7090885-Solutions - CHAPTER 11 Passive Activity Losses...

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CHAPTER 11 Passive Activity Losses 11-5 DISCUSSION QUESTIONS 1. Congress enacted the at-risk provisions in 1976. The at-risk rule limits tax deductions from an investment to the amount the taxpayer stands to lose in the event of financial disaster. In 1986, Congress enacted the passive loss provisions, which prohibit specified taxpayers from offsetting passive losses against active and portfolio income. pp. 11-2 and 11-3 2. Alice is at-risk for the $100,000 of cash invested plus her $50,000 share of the recourse debt. Thus, her at-risk amount is $150,000. p. 11-4 3. A taxpayer’s at-risk amount is increased by the following items: The amount of cash and the adjusted basis of property contributed to the activity. Amounts borrowed for use in the activity for which the taxpayer is personally liable or has pledged as security property not used in the activity. Taxpayer’s share of amounts borrowed for use in the activity that is qualified nonrecourse financing. Taxpayer’s share of the activity’s income. A taxpayer’s at-risk amount is decreased by the following items: The amount of cash and the adjusted basis of property withdrawn from the activity (i.e., withdrawals). The taxpayer’s share of losses from the activity. Reductions of amounts borrowed for use in the activity for which the taxpayer is personally liable or reductions in qualified nonrecourse debt. If a taxpayer is facing disallowances of deductions because of the at-risk limitation, it is possible to increase the amount at-risk by investing additional funds or property or having the business increase recourse or qualified nonrecourse debt. pp. 11-4, 11-5, and Concept Summary 11-1 4. James can deduct only $10,000 currently because that is all he has at risk. Assuming further he is not a material participant, this deduction will be suspended under the passive loss rules if he does not have passive income from other investments of at least $10,000. If, in the future, his at-risk amount increases sufficiently, he will then be able to deduct the remainder (i.e., $8,000), again subject to the passive activity limitations. pp. 11-4, 11-5, and 11-20 5. Active income includes the following: Wages, salary, commissions, bonuses, and other payments for services rendered by the taxpayer. Profit from a trade or business in which the taxpayer is a material participant. Gain on the sale or other disposition of assets used in an active trade or business.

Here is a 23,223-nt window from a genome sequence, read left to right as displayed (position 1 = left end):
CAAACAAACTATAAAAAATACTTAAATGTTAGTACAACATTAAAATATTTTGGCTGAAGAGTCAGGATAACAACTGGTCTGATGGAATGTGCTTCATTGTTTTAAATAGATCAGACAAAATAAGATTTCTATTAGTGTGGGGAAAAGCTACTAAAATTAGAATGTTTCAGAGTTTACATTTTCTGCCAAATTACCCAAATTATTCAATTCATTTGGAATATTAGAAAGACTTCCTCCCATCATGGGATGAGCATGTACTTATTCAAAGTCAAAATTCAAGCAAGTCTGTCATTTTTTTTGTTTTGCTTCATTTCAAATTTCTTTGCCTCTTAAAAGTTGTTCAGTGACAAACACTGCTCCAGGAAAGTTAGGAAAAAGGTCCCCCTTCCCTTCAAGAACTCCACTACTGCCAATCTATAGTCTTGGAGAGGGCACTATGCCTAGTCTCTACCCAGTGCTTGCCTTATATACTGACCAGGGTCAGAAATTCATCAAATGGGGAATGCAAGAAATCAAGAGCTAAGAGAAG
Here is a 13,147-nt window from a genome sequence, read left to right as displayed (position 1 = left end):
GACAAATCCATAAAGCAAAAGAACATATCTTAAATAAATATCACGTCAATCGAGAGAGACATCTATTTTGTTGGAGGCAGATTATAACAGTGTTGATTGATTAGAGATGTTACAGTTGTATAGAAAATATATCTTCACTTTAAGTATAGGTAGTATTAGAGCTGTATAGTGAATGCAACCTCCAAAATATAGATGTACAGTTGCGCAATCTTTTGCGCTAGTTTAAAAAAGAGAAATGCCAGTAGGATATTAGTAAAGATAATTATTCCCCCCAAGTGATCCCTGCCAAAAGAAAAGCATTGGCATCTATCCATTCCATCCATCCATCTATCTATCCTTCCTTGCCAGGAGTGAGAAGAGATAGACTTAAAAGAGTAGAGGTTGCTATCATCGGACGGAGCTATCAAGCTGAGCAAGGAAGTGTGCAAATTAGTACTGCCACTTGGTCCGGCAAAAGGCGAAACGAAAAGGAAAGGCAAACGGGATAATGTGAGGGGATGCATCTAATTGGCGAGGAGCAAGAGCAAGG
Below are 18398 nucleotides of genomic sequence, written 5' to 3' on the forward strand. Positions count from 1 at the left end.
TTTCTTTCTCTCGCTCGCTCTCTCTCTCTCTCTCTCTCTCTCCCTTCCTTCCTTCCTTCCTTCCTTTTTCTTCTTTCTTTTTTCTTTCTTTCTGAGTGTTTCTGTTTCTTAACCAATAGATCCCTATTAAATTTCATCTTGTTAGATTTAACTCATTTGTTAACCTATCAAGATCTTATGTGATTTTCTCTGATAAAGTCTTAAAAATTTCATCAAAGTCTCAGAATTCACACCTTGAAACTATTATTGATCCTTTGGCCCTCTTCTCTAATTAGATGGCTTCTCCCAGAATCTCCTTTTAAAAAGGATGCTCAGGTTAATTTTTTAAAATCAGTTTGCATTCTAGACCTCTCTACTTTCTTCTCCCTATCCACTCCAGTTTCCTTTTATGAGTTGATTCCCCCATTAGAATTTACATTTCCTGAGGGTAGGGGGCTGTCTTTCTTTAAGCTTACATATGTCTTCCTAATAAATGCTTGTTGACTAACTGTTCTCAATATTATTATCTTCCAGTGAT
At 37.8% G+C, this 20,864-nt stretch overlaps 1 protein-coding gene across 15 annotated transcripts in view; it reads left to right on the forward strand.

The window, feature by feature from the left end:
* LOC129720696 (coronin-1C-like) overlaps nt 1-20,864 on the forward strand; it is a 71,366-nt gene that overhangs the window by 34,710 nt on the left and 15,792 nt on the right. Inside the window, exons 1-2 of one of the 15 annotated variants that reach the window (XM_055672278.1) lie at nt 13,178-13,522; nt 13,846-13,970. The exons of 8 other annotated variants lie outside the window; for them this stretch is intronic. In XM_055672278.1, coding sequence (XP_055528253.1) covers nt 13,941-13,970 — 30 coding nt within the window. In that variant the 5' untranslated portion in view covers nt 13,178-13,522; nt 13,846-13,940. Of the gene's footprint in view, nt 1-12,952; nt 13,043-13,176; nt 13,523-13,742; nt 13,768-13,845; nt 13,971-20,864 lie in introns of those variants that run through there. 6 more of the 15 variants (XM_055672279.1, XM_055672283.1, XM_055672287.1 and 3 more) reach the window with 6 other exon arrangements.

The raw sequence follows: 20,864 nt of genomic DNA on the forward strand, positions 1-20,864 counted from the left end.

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11-6 2006 Comprehensive Volume/Solutions Income from intangible property if the taxpayer’s personal efforts significantly contributed to the creation of the property. Portfolio income includes the following: Interest, dividends, annuities, and royalties not derived in the ordinary course of a trade or business. Gain or loss from the disposition of property that produces portfolio income or is
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This note was uploaded on 03/08/2010 for the course ACCT 3500 taught by Professor Smith during the Spring '10 term at Kwantlen Polytechnic University.

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7090885-Solutions - CHAPTER 11 Passive Activity Losses...

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